The schedule forced the Nuggets-Warriors game, tied for the final playoff spot, to start at 5 PM locally to accommodate the late start in LA. TNT easily could have started the Dallas game at 7 CST, not an unreasonable for local fans on a Thursday, kept the Warriors at 10:30 EST, 7:30 local, and boasted a Western Conference double dip involving the three teams battling for the final two spots and a division winner, then had Dallas clinch. Instead they have a snoozer in the late window, and probably in the ratings column.

NBA Trade Deadline Winners

What a difference a year makes. 2008 proved anything but quiet at the deadline with a flurry of past and future All-Stars, a hall-0f-famer, big contracts, and championship contenders all involved. Needless to say it impacted the playoff landscape. With the phones silenced for now, time to assess the damage. We’ll focus on the teams that made the big moves – apologies to New Orleans, Portland, Denver, Detroit, and Toronto, I don’t see the impact.

The Winners
Lakers – LA made out like bandits, landing Pau Gasol for a point guard unlikely to realize his potential in LA, and a bag of balls. Gasol and Kobe clicked immediately, forming a dynamic inside out offensive duo. With Phil Jackson at the helm, two top notch scorers, the best player in the world, the right mix of veteran and young role players, a dynamic athlete now playing under the radar in Lamar Odom, the Lakers have formed the perfect storm to ride to the top. Not to mention 7 feet of potential lingering on the bench for a return. Forget a healthy Bynum, LA is the best team in the league right now, Bynum makes them scary.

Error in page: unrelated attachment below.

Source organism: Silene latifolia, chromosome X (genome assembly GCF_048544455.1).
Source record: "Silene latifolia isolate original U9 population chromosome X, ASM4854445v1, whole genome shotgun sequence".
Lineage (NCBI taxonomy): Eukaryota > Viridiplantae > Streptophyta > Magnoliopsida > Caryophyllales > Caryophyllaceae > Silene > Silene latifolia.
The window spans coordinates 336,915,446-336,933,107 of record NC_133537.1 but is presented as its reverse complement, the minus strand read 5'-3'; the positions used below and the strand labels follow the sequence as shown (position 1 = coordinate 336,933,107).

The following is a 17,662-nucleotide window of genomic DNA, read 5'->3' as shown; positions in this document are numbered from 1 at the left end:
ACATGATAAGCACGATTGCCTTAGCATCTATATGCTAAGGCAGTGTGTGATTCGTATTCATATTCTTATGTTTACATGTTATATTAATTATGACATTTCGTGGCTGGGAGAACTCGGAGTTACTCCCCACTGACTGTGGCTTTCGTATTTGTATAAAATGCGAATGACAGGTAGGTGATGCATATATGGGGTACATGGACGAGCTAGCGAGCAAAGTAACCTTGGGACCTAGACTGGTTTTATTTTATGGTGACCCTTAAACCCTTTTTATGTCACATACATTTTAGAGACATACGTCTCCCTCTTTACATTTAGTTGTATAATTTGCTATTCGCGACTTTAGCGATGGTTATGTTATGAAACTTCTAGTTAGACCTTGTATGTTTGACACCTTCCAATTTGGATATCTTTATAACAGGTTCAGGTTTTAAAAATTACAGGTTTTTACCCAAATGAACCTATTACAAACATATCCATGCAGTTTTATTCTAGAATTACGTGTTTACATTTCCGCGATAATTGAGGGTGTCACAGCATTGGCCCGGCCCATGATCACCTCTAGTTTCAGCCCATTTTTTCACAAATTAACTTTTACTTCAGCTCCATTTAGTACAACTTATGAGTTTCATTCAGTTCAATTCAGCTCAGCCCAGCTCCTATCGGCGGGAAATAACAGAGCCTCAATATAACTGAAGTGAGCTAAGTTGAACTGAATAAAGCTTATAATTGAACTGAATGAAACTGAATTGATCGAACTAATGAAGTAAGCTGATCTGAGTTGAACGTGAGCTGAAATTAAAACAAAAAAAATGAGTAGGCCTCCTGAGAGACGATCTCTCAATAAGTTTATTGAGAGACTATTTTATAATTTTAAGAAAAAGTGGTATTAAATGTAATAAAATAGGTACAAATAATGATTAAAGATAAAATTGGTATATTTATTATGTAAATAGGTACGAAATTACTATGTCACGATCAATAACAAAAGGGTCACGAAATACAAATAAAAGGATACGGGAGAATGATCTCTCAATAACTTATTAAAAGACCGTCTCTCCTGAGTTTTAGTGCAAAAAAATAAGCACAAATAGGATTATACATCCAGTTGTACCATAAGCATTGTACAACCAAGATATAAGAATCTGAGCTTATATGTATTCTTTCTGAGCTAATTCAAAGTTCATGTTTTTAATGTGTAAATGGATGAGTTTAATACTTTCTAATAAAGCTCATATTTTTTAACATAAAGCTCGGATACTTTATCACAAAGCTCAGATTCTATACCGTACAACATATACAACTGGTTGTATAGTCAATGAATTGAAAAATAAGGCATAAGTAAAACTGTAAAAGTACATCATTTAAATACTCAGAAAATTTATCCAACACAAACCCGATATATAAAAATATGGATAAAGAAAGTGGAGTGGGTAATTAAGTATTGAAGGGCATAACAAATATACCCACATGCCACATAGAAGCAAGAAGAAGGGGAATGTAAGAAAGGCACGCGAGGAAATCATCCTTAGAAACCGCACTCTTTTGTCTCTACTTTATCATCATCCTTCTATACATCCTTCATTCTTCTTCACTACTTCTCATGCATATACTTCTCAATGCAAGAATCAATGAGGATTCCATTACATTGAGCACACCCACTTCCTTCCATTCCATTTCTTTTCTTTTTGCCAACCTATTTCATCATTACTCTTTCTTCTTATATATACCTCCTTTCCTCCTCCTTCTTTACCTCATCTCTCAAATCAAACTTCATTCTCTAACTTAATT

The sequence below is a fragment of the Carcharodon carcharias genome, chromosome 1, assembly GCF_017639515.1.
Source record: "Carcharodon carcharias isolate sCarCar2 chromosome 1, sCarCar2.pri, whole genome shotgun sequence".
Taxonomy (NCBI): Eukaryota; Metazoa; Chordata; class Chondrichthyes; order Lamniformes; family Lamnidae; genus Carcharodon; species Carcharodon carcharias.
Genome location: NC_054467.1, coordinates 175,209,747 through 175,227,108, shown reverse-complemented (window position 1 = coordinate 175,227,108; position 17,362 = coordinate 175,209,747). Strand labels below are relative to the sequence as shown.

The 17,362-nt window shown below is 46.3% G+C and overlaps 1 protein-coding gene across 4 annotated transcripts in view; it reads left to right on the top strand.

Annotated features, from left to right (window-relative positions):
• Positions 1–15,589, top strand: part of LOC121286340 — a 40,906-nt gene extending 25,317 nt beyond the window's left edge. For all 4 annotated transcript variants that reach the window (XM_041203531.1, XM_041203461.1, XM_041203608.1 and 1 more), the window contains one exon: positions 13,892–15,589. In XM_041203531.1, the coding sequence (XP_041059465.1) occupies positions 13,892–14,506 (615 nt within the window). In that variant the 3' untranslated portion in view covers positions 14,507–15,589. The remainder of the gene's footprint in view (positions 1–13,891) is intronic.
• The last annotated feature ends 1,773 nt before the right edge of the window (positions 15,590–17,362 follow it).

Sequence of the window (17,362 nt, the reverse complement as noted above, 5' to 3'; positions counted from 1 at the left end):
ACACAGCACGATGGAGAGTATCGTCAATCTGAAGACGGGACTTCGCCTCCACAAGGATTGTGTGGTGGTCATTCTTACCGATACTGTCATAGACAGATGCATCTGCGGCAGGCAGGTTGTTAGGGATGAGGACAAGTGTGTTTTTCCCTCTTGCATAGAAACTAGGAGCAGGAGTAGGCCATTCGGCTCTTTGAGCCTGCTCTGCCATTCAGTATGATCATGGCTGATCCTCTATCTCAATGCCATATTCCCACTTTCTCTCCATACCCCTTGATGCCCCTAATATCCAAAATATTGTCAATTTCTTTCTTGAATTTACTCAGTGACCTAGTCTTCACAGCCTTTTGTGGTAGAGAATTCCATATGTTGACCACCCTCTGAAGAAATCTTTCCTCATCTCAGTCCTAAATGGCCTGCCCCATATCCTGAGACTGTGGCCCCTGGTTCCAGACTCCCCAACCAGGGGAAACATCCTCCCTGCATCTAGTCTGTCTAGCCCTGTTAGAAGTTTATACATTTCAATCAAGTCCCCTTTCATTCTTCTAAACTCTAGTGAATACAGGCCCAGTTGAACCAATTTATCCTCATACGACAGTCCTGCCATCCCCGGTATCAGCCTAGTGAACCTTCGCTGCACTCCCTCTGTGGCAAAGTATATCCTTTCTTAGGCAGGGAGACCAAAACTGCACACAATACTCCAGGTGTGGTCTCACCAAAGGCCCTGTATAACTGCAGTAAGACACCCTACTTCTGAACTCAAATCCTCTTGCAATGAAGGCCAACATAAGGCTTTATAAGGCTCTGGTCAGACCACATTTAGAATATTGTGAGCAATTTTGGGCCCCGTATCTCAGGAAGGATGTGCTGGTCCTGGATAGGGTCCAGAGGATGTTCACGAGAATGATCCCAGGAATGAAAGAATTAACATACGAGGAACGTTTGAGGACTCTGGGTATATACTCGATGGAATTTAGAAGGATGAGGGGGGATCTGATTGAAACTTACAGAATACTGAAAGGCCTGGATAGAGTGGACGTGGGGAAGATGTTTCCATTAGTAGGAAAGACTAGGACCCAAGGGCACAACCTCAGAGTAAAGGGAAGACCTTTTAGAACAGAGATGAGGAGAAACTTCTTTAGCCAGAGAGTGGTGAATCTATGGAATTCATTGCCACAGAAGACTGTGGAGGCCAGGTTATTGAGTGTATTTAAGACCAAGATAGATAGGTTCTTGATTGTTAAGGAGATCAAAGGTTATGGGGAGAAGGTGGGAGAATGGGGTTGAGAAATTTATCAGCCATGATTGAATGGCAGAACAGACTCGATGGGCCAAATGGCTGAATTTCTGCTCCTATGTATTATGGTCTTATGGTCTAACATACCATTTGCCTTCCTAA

Miami – Jettison a $20 million albatross for a dynamic offensive and defensive player. Criticize Pat Riley all you want for the coaching job, but consider he removed Shaq, Ricky Davis, and Antoine Walker – three bad contracts – from the salary cap, expediting the rebuilding process. A one year trial for Marion to find out if they want to team him with Wade for the long-term, or use the cap space on another star in 2009 or 2010.
New Jersey – A young point guard with nice upside locked up until 2013 at a reasonable price, expiring contracts, and draft picks for a disgruntled, highly paid superstar that publicly requested a trade. Consider how difficult it is to get equal value for star caliber players, Thorn made out nice, opening the door for NJ to re-tool and still compete in the watered-down Eastern Conference.
San Antonio – Subtle, yet important. Like the team itself, quiet assassins, San Antonio grabbed a veteran inside defensive presence to counteract the Gasol and Shaq deals, providing Duncan with help inside. Kurt Thomas can knock down the 15-foot jumper, another offensive weapon to go alongside Horry come playoff time. Don’t underestimate his toughness in a playoff series.
Atlanta – A scary collection of athletic talent, Bibby provides the veteran presence on and off the court the young team needs. A playmaker to create shots for Marvin Williams, Josh Smith, Al Horford, Joe Johnson, et al., Bibby improves the Hawks outside shooting and fits right into the transition game they excel in. Atlanta is close to becoming a force.
Seattle – Seattle moves into full-fledge rebuilding mode, dumping any and all veteran possible to stock up on draft picks and less expensive contracts. Since winning is not the objective, Seattle accomplished its mission.

Could Have Done Better
Cleveland – With LeBron quietly pressuring the team to make a move, Ferry made a splash with a trade involving a full roster of players. On the surface, Cleveland improves, acquiring shooting help with Sczerbiak and West, inside scoring with Joe Smith, having a solid season with over 17 ppg in Chicago, and the former defensive player of the year and rebounding monster Ben Wallace. A clear upgrade over Hughes, Gooden, Simmons, Brown, and Newble, though Gooden is much better than he’s played this season, the question remains if Wallace can rediscover his former self. Losing out on Bibby, who the Cavs could have snatched with Gooden in the package, along with the uncertainty of Wallace may leave Cavs fans – and a certain superstar – wondering what if come May.